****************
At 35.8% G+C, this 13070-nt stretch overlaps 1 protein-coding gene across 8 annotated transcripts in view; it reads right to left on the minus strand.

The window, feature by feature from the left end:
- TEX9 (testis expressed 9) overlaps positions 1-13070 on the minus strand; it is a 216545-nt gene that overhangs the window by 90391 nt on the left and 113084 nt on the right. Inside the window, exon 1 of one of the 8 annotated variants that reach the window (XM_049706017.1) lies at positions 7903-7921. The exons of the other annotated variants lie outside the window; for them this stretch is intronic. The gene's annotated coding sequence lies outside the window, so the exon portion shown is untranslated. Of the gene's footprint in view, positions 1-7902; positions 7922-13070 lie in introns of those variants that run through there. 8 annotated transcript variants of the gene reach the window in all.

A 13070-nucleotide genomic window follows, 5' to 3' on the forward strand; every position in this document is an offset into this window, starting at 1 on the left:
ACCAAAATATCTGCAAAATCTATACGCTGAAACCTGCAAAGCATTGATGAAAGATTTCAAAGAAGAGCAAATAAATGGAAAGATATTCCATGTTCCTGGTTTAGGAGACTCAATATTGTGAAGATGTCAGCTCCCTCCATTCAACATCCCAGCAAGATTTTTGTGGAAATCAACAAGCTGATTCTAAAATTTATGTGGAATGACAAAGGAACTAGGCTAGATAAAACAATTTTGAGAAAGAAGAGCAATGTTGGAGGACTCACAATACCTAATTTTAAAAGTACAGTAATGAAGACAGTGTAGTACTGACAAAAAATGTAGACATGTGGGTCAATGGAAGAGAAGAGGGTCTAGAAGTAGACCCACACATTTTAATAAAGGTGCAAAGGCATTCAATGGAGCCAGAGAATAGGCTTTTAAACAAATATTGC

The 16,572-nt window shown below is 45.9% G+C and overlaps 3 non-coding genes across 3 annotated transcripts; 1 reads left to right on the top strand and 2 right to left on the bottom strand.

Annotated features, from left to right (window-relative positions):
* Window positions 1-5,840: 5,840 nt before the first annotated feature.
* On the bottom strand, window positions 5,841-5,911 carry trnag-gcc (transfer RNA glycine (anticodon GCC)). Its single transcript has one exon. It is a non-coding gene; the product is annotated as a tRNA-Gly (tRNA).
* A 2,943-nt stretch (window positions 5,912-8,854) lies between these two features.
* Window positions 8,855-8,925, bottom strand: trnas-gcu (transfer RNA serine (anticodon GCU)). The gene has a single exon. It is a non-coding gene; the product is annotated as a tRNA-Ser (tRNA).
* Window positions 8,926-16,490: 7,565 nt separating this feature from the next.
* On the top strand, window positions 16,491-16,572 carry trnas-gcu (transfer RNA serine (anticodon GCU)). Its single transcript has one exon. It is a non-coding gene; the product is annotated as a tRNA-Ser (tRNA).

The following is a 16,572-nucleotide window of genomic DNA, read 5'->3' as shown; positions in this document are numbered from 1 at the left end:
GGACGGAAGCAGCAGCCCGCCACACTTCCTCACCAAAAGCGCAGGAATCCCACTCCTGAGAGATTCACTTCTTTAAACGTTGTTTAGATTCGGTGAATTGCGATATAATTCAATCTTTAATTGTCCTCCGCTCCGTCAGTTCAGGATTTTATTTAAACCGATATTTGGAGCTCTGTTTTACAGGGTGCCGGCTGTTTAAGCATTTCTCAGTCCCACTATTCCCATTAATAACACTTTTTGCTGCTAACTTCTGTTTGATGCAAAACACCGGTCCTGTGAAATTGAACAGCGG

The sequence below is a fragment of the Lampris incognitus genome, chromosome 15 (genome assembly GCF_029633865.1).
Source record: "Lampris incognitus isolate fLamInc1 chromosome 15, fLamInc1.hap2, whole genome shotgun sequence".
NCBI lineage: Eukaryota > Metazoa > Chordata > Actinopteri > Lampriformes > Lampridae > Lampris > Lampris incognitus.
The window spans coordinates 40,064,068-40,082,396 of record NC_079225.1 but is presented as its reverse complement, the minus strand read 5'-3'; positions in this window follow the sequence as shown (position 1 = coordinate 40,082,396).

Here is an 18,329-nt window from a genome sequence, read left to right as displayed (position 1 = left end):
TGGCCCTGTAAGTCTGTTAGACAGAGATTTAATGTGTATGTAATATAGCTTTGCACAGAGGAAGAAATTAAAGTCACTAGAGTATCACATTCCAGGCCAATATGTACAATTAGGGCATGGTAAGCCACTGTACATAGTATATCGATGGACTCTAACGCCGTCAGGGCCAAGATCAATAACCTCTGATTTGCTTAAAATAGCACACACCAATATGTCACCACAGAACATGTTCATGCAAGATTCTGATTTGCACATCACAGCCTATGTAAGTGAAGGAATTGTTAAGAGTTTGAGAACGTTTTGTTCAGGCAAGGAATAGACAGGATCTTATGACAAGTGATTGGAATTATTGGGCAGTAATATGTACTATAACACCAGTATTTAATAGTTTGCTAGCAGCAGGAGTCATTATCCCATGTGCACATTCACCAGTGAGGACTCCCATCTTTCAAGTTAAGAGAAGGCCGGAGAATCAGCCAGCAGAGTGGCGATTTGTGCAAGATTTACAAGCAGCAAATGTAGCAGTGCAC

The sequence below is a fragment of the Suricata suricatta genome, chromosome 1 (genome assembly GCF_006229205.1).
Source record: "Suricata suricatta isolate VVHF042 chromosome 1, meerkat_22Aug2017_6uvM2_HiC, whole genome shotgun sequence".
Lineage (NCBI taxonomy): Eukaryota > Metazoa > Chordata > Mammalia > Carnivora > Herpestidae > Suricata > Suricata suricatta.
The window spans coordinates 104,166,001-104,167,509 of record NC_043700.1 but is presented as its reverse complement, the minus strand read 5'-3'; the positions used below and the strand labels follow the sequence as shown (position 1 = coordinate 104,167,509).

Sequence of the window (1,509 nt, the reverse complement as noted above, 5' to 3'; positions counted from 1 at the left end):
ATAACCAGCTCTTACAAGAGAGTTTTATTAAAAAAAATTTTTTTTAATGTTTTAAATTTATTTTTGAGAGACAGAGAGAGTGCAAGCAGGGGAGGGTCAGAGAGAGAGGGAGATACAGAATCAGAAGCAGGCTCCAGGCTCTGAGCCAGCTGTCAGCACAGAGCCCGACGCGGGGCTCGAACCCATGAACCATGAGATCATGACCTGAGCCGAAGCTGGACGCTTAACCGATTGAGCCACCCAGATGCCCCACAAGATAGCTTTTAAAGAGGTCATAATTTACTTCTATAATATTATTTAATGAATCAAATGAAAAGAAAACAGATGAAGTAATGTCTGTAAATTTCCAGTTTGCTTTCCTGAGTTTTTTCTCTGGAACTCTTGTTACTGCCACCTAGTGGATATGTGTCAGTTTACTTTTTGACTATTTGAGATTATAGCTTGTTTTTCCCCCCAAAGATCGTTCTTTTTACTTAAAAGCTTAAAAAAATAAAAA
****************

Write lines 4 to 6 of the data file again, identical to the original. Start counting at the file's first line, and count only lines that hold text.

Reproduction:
A 13070-nucleotide genomic window follows, 5' to 3' on the forward strand; every position in this document is an offset into this window, starting at 1 on the left:
ACCAAAATATCTGCAAAATCTATACGCTGAAACCTGCAAAGCATTGATGAAAGATTTCAAAGAAGAGCAAATAAATGGAAAGATATTCCATGTTCCTGGTTTAGGAGACTCAATATTGTGAAGATGTCAGCTCCCTCCATTCAACATCCCAGCAAGATTTTTGTGGAAATCAACAAGCTGATTCTAAAATTTATGTGGAATGACAAAGGAACTAGGCTAGATAAAACAATTTTGAGAAAGAAGAGCAATGTTGGAGGACTCACAATACCTAATTTTAAAAGTACAGTAATGAAGACAGTGTAGTACTGACAAAAAATGTAGACATGTGGGTCAATGGAAGAGAAGAGGGTCTAGAAGTAGACCCACACATTTTAATAAAGGTGCAAAGGCATTCAATGGAGCCAGAGAATAGGCTTTTAAACAAATATTGC

The 16,572-nt window shown below is 45.9% G+C and overlaps 3 non-coding genes across 3 annotated transcripts; 1 reads left to right on the top strand and 2 right to left on the bottom strand.